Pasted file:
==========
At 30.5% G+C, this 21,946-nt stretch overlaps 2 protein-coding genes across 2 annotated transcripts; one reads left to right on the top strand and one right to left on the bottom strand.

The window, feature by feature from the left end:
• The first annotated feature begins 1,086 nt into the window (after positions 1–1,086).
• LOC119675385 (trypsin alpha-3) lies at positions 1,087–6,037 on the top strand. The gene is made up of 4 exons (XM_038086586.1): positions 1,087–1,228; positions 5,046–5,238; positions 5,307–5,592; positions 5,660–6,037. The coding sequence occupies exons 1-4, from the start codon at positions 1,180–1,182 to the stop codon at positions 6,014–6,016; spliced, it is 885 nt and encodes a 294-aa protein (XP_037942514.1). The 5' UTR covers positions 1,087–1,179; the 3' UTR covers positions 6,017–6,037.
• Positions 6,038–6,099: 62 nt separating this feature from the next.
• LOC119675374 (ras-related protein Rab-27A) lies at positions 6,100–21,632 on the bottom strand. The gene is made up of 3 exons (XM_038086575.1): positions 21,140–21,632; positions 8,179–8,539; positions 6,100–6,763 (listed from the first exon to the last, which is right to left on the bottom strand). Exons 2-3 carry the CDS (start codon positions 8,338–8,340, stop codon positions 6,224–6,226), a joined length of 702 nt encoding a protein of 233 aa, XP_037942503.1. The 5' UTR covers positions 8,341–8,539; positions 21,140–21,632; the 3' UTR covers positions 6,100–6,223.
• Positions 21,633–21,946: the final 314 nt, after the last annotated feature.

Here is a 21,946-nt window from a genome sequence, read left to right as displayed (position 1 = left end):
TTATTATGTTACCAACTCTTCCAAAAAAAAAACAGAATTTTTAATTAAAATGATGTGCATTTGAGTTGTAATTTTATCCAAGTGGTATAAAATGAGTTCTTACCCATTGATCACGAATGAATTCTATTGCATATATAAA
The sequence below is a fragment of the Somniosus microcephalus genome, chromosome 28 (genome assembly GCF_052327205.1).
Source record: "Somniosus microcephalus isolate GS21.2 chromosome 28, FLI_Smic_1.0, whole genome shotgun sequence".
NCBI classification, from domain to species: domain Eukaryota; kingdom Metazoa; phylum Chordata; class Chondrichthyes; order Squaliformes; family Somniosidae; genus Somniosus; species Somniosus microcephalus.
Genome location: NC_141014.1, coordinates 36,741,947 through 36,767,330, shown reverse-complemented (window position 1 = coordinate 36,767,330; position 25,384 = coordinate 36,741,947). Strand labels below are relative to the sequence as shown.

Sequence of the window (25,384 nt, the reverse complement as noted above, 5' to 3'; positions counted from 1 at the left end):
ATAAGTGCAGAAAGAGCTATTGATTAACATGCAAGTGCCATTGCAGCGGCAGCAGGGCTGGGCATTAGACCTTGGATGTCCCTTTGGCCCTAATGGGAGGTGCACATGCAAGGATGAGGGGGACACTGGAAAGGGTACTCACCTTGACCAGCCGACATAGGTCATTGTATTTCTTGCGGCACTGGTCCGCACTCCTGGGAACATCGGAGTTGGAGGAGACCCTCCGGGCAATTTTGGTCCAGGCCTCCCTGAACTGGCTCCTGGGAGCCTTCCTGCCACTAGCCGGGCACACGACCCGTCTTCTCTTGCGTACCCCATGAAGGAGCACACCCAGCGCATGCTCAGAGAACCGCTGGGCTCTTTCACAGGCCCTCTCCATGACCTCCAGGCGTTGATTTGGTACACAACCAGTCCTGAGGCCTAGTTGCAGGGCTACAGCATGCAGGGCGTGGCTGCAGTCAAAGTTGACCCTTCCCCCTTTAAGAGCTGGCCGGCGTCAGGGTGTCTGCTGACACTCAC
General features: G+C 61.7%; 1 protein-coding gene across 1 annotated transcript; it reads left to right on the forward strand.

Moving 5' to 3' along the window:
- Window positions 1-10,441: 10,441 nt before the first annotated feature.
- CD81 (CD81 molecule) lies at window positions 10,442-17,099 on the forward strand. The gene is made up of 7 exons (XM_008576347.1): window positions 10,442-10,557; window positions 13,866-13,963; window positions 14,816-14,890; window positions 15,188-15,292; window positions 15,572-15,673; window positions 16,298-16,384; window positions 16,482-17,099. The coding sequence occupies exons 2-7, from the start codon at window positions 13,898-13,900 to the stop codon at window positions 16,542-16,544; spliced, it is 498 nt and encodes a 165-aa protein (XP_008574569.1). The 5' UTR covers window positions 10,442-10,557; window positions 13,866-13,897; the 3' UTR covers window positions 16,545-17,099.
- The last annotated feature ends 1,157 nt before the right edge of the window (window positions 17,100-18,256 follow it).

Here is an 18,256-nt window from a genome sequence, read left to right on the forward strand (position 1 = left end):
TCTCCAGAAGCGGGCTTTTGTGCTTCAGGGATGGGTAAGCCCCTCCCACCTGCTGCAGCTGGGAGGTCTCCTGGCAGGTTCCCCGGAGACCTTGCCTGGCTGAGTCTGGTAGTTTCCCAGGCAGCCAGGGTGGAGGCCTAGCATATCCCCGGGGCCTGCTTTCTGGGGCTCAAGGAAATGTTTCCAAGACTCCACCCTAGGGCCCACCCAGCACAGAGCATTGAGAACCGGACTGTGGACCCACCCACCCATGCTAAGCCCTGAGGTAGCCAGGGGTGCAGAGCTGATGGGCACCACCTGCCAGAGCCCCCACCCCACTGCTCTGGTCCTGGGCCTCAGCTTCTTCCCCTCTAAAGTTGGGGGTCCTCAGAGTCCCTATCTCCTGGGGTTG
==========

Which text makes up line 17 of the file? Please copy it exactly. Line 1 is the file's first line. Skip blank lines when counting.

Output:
Moving 5' to 3' along the window: